Electronic Art and Intermedia New Forms of Research and Creative Activity

Artist Links

KAC

Eduardo Kac is internationally recognized for his telepresence and bio art. A pioneer of telecommunications art in the pre-Web ’80s, Eduardo Kac (pronounced “Katz”) emerged in the early ’90s with his radical works combining telerobotics and living organisms. His visionary integration of robotics, biology and networking explores the fluidity of subject positions in the post-digital world.

Stelarc

Stelarc (Stelios Arkadiou) is a Greek-Australian performance artist whose works focuses heavily on extending the capabilities of the human body. As such, most of his pieces are centred around his concept that the human body is obsolete.

Stephen Wilson

Stephen Wilson is a San Francisco author, artist and professor who explores the cultural implications of new technologies. Why should scientific research and technological innovations belong only to technicians? Research is at the white hot center of cultural foment. It is affecting everything from the gizmos of everyday life to basic philosophical notions about the nature of reality and what it is to be human. Stephen Wilson challenges the conventions that push Art to the edge of culture. He believe Art can occupy an independent zone of research, undertaking investigations ignored or discredited by commercial interests and academic science.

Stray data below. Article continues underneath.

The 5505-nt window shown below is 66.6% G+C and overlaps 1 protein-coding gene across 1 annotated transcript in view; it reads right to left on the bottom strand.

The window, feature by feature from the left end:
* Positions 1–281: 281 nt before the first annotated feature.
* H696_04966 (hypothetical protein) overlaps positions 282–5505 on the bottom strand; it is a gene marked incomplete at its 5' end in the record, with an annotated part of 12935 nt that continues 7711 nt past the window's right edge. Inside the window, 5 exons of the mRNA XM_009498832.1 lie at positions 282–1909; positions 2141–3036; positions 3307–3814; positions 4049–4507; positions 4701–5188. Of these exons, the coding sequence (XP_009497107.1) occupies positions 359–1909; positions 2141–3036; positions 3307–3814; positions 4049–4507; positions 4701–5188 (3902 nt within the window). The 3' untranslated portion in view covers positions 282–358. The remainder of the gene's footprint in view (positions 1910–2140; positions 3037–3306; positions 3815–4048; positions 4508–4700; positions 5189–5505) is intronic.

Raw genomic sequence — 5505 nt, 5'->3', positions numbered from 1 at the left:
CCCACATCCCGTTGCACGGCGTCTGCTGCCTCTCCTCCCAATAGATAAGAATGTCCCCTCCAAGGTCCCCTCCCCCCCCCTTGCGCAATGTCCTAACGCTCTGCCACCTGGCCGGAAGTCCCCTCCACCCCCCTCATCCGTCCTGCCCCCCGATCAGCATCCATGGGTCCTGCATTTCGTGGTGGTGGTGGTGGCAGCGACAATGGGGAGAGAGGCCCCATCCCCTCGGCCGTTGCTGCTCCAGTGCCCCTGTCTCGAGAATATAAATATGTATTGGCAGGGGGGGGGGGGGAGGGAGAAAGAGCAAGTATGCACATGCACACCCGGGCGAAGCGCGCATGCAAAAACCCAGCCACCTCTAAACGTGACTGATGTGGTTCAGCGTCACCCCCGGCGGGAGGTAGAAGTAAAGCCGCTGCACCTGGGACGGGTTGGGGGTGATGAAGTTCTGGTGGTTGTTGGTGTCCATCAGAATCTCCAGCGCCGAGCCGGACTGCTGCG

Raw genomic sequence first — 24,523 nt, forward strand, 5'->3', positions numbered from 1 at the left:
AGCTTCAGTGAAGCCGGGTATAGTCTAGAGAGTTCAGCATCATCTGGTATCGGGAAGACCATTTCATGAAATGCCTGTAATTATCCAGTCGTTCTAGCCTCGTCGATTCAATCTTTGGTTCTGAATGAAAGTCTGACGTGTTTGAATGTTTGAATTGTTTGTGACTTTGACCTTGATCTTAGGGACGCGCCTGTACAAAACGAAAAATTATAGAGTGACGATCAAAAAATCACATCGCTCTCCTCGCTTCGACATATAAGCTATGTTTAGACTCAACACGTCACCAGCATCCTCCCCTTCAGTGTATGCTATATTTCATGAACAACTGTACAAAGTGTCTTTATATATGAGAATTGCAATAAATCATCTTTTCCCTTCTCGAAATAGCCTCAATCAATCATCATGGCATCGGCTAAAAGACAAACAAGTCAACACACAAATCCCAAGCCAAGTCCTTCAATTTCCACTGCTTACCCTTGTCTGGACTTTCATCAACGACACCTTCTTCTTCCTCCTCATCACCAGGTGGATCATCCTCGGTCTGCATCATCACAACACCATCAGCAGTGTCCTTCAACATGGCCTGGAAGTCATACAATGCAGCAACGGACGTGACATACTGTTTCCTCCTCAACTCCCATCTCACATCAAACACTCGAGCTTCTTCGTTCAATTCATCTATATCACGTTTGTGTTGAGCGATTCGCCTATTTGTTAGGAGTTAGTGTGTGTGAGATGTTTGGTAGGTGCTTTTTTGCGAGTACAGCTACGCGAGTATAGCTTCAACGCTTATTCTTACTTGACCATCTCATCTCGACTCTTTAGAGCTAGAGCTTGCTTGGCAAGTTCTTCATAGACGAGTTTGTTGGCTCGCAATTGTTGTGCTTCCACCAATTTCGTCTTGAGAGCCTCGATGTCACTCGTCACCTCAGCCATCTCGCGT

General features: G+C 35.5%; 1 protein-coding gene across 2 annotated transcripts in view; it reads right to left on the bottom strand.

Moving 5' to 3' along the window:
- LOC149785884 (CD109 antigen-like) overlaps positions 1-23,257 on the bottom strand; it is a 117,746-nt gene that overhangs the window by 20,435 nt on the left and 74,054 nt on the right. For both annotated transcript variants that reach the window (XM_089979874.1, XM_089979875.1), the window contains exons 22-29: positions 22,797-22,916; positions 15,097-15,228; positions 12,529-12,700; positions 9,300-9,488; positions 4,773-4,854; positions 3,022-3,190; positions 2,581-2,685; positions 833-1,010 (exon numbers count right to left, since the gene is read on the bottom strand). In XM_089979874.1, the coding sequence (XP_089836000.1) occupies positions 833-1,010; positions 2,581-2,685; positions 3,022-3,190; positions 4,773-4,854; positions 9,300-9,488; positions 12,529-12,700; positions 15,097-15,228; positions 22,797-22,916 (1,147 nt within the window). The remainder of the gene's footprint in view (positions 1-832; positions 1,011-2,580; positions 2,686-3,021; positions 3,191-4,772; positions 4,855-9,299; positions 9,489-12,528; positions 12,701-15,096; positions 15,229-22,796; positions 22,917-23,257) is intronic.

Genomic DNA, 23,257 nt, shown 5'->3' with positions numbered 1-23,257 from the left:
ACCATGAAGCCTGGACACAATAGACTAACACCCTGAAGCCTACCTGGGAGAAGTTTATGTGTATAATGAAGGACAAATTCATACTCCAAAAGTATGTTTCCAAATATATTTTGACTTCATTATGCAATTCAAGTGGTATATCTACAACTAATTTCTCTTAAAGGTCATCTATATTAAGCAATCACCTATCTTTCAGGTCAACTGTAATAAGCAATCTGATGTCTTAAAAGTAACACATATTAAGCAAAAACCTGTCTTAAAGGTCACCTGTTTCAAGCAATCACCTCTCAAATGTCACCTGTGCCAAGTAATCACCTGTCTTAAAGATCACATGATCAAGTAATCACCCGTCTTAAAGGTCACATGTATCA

Tony Oursler

Primarily known for his innovative combination of video, sculpture, and performance, Tony Oursler’s work explores the relationship between the individual and mass media systems with humor, irony, and imagination

Laurent Mignonneau & Christa Sommerer

The works of Christa Sommerer and Laurent Mignonneau explore the relationship between art, science and technology. They develop simulations of Artificial Life and creative environments for interaction and participation. The confrontation of real and virtual systems requires conscious interaction and exemplifies the interdependence and cooperation of both models.

Christa Sommerer & Laurent Mignonneau: Interactive Art Research

Henrik Menné

Whether they are dynamic or static; sculptures by Henrik Menné are basically about process, balance and about organizing matter through both rigid systems and chance. The major part of Mennés production consists of large-scale machines or arrangements temporarily put at work when exhibited – all sculptures are ‘in the making’ so to say. Their process is always silent, controlled and structured by repetitive movements as the machines transform a single material – plastic, wax, metal or stone – into peculiar objects. These soft-formed elements are seldom regarded as autonomous art works and destroyed or recycled when no longer on show.

Hans Breder


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